Varna summit signals a new model for Turkey-EU ties
One of the most interesting statements during the March 26 meeting between senior officials from Turkey and EU came from Bulgarian Prime Minister Boyko Borissov, who suggested making his country’s port city of Varna the permanent venue for future talks between Ankara and Brussels.
It is unlikely that this wish will come true. But his proposal still has some meaning: Turkey-EU ties have become so damaged over the last few years that meetings between the leader of a candidate country, President Recep Tayyip Erdoğan, European Commission President Jean-Claude Juncker, and EU Council President Donald Tusk should take place anywhere but Brussels.
Perhaps Borissov is just one of many European leaders who is of the opinion that Turkey’s accession process is going nowhere and so a new model needs to be built on this reality. Varna symbolizes this.
Indeed, the results of the March 26 Varna meeting support such a conclusion. Tusk was as open as possible when responding to a question on the results of the talks: “In terms of concrete solutions, we did not reach a concrete compromise today but I still hope it will be possible in the future.”
The meeting revealed once again that the EU will be very hesitant in delivering Turkey’s demands on visa liberalization, upgrading the customs union and opening new negotiation chapters. A visa waiver for Turkish nationals and modernized customs union may be part of the new model that the EU will propose to Turkey in the coming period. This model suggests a transactional approach short of full membership.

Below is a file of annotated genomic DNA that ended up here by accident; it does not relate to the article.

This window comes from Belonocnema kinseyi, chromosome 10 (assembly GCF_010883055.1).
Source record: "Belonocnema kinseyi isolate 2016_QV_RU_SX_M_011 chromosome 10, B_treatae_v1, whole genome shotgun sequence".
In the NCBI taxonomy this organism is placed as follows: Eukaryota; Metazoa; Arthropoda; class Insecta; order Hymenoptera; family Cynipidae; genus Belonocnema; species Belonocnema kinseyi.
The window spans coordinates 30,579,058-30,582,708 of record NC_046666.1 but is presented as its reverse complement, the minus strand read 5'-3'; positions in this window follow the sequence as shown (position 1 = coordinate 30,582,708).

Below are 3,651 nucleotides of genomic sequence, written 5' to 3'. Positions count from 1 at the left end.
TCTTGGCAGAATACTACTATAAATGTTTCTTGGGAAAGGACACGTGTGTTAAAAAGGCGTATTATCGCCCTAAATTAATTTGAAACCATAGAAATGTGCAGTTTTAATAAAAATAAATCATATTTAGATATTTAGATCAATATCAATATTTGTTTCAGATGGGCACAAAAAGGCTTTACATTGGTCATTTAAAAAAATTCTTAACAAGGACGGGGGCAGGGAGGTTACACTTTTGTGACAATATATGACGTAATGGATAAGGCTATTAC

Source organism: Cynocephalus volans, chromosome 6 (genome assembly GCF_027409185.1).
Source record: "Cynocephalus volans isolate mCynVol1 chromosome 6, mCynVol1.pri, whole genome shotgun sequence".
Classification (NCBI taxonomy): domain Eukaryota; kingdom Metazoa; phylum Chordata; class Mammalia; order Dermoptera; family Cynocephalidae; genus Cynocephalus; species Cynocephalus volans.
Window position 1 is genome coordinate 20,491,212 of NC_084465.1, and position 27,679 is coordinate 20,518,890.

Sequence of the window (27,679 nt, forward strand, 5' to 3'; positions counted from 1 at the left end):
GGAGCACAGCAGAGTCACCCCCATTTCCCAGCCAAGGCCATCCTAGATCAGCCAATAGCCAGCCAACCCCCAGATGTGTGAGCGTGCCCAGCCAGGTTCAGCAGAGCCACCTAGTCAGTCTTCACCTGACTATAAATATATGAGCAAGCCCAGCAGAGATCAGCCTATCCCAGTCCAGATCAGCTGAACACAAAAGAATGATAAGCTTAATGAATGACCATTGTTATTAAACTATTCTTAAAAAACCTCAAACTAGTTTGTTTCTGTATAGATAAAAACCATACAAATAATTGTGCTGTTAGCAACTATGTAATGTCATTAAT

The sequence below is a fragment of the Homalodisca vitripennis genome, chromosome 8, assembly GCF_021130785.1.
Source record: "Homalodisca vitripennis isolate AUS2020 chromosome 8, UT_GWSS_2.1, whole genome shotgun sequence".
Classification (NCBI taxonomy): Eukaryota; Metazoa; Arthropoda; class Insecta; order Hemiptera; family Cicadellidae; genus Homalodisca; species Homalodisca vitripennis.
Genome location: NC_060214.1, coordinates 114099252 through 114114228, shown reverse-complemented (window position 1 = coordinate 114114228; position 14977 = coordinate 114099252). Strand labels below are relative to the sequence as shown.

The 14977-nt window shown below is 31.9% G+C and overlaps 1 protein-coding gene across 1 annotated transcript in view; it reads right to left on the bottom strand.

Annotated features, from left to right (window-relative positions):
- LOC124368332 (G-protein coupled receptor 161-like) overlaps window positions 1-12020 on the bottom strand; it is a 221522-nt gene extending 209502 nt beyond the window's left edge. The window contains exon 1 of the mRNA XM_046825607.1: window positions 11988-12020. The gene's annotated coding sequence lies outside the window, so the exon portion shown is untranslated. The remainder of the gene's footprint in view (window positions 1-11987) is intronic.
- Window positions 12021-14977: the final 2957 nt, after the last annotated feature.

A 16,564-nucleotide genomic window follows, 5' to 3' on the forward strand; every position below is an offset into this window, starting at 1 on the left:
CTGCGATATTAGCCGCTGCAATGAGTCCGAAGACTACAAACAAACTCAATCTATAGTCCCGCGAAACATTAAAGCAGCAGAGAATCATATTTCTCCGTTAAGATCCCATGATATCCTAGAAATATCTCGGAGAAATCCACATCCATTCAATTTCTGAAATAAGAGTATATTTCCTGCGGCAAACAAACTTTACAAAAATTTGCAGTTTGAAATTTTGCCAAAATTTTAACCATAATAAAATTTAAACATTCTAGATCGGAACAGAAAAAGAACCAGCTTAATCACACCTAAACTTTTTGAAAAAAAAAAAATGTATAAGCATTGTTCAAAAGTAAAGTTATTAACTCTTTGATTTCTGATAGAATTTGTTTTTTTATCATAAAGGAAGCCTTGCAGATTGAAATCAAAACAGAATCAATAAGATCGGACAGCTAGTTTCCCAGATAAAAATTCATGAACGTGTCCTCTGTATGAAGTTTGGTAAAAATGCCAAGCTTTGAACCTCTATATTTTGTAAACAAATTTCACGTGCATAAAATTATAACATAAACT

Erdoğan’s statements on Turkey-EU ties during the post-meeting press conference were softer and milder than his frequent public addresses, reflecting an understanding of “business as usual” with Brussels. He also underlined the need for continued engagement with the EU, saying: “Let’s build together a prosperous Europe. I approach everyone with love and respect.”
However, a more realistic analysis of the results of Varna meeting came from Erdoğan’s new political ally Devlet Bahçeli, the leader of Nationalist Movement Party (MHP): “In reality, the doors of the EU have been completely closed to Turkey. It is an obligation to give the necessary response to the EU while showing a national stance,” Bahçeli said, adding that Turkey is “not obliged to the EU.”
It would be too much of an exaggeration to suggest that the future shape of Turkey-EU ties will lead to serious friction in the ruling Justice and Development Party’s (AKP) alliance with the MHP. No doubt, over the course of triple elections in 2019 President Erdoğan will choose to side with his new political ally.
When all is said and done, Turkey is continuing to rapidly drift away from its objective of joining the EU. Meetings in Varna – or any other venue - are hardly likely to reverse this inclination.